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Page 6

Samuel Adams

1722-1803

From the foregoing sketches of Mr. Adams, it will not be difficult for the reader to form a tolerably correct opinion of his character and disposition. In his person, he is said to have been only of the middle size, but his countenance indicated a noble genius within, and a more than ordinary inflexibility of character and purpose. Great sincerity and simplicity marked his manners and deportment. In his conversation, he was at once interesting and instructive; and those who shared his friendship had seldom any reason to doubt his affection and constancy. His writings were voluminous, but unfortunately, as they generally related to the temporary politics of the day, most of them are lost. Those which remain furnish abundant proof of his superiority as a writer, of the soundness of his political creed, and of the piety and sincerity of his character. As an orator, he was eminently fitted for the stormy times in which he lived. His elocution was concise and impressive, partaking more of the logical than the figurative, and rather calculated to enlighten the understanding, than to excite the feelings. Yet no man could address himself more powerfully to the passions, than he did, on certain occasions. As a statesman, his views were broad and enlightened; what his judgment had once matured, he pursued with inflexible firmness, and patriotic ardour. While others desponded, he was full of hope; where others hesitated, he was resolute; where others were supine, he was eager for action. His circumstances of indigence led him to habits of simplicity and frugality; but beyond this, he was natural1y averse to parade and ostentation.

"Mr. Adams was a Christian. His mind was early imbued with piety, as well as cultivated by science. He early approached the table of the Lord Jesus, and the purity of his life witnessed the sincerity of his profession. On the Christian Sabbath, he constantly went to the temple, and the morning and evening devotions in his family proved, that his seasons of retirement from the world. The last production of his pen was in favour of Christian truth. He died in the faith of the gospel."

In his opposition to British tyranny, no man was more conscientious; he detested royalty, and despised the ostentation and contemptible servility of the royal agents; his patriotism was of a pure and lofty character. For his country he laboured both by night and by day, with a zeal which was scarcely interrupted, and with an energy that knew no fatigue. Although enthusiastic, he was still prudent. He would persuade, petition, and remonstrate, where these would accomplish his object; but when these failed, he was ready to resist even unto blood, and would sooner have sacrificed his life than yielded with dishonour. "Had he lived in any country or epoch," says his biographer, "when abuses of power were to be resisted, he would have been one of the reformers. He would hare suffered excommunication, rather than have bowed to papal infallibility, or paid tribute to St. Peter; he would have gone to the stake, rather than submit to the prelatic ordinances of Laud; he would have mounted the scoffold, sooner than pay a shilling of illegal shipmoney; he would have fled to a desert, rather than endure the profligate tyranny of a Stuart; he was proscribed, and could sooner have been condemned as a traitor, than assent to an illegal tax, if it had been only a sixpenny stamp or an insignificant duty on tea; and there appeared to be no species of corruption by which this inflexibility could have been destroyed."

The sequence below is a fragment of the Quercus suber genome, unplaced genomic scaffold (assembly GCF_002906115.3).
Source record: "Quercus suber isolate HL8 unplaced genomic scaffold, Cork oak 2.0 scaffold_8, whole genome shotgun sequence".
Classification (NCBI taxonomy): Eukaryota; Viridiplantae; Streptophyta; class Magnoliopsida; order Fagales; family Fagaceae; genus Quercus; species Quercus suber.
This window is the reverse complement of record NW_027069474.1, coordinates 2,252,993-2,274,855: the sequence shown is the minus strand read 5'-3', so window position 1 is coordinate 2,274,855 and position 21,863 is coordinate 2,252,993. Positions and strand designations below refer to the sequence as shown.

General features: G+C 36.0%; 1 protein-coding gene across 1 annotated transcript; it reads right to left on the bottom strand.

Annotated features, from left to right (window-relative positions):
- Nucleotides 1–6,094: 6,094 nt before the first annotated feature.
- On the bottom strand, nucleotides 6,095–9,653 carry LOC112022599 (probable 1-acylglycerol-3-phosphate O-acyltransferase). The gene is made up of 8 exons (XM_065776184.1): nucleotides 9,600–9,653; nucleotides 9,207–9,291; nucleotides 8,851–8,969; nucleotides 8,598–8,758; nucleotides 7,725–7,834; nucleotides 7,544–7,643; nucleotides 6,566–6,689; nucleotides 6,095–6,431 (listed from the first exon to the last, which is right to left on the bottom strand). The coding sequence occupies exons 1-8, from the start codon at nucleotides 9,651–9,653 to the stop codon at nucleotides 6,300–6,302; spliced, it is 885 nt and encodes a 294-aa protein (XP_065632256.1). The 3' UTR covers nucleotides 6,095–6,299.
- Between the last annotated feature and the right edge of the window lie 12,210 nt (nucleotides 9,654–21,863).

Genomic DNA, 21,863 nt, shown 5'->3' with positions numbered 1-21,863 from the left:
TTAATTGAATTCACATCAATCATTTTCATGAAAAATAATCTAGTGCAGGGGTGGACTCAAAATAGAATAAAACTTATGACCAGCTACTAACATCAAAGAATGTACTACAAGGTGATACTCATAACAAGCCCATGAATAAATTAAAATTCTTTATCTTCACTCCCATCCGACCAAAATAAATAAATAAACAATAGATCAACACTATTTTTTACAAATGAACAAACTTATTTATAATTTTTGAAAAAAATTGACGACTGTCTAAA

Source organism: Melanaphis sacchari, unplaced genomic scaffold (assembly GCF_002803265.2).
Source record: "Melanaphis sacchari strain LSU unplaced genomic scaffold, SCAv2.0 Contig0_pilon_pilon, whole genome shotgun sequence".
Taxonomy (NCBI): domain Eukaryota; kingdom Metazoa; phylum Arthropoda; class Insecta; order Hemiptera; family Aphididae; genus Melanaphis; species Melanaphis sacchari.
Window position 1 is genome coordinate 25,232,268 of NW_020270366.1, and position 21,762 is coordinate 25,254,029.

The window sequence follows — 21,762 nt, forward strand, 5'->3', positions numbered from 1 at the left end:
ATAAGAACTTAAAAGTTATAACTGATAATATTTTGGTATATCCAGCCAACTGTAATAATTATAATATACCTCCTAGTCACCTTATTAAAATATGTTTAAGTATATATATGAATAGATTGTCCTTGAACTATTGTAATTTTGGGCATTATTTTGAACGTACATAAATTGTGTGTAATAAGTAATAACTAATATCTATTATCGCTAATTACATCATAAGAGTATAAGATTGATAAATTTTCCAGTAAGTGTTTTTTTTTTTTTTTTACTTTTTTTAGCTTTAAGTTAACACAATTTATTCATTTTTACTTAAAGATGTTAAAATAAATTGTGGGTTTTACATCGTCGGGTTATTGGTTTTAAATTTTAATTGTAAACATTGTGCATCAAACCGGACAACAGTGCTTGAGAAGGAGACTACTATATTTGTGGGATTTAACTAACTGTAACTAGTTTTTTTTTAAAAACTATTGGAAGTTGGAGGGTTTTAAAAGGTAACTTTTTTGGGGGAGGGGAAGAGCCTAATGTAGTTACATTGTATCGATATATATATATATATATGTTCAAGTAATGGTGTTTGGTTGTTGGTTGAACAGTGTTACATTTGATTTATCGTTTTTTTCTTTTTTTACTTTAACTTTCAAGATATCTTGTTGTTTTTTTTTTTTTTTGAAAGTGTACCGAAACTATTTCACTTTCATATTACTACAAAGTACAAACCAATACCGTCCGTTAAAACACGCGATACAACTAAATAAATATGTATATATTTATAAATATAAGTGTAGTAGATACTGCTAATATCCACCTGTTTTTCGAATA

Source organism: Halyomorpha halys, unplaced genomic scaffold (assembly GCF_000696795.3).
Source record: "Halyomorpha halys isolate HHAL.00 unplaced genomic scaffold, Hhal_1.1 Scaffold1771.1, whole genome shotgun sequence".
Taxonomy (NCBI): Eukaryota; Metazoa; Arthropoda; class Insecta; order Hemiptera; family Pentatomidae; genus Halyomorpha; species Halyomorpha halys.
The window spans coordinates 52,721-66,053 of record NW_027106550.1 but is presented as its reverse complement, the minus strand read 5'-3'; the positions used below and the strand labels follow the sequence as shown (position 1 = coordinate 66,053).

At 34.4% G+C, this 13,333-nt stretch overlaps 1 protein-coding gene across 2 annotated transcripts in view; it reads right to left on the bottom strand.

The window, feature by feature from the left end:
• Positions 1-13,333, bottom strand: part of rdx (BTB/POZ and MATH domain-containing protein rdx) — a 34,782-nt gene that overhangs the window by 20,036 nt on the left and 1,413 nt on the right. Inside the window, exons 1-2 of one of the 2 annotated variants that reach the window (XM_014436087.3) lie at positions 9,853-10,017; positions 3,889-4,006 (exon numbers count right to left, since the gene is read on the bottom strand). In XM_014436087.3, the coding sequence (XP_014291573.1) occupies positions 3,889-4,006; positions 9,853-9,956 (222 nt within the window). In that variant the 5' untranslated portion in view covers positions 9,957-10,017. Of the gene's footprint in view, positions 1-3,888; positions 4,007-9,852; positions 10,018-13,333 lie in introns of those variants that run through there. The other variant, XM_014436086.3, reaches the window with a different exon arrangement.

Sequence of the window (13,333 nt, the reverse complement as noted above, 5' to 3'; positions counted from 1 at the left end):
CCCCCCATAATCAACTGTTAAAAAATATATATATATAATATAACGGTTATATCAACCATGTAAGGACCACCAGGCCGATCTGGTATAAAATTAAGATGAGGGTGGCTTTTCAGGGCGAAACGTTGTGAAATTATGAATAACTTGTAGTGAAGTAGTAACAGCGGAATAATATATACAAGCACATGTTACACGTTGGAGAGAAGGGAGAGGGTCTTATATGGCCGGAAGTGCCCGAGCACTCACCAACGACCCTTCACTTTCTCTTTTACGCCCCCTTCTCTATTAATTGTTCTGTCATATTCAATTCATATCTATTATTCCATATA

In the delegation of political power, he may be said to have been too cautious, since our constitutions, as he would have modeled them, would not have had sufficient inherent force for their own preservation. One of his colleagues thus honourably described him: "Samuel Adams would have the state of Massachusetts govern the union; the town of Boston govern Massachusetts; and that he should govern the town of Boston, and then the whole would not be intentionally ill governed."

With some apparent austerity there was nothing of the spirit of gloom or arrogance about hind In his demeanour, he combined mildness with firmness, and dignity with condescension. If sometimes an advocate for measures which might be thought too strong, it was, perhaps, because his comprehension extended beyond ordinary minds, and he had more energy to effect his purposes, than attaches to common men. In addition to these qualities, he manifested an uncommon indifference to pecuniary considerations; he was poor while he lived, and had not the death of an only son relieved his latter day poverty, Samuel Adams, notwithstanding his virtues, his patriotism, his unwearied zeal, and his acknowledged usefulness, while he lived, would have had to claim a burial at the hand of charity, or at the public expense.

Source: Rev. Charles A. Goodrich Lives of the Signers to the Declaration of Independence. New York: William Reed & Co., 1856. Pages 81-92. (Some minor spelling changes may have been made.)

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See also:

  • The biography of Elizabeth Checkley Adams, Samuel Adams' first wife

  • The biography of Elizabeth Wells Adams, Samuel Adams' second wife

     
     

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    Last modified January 2, 2004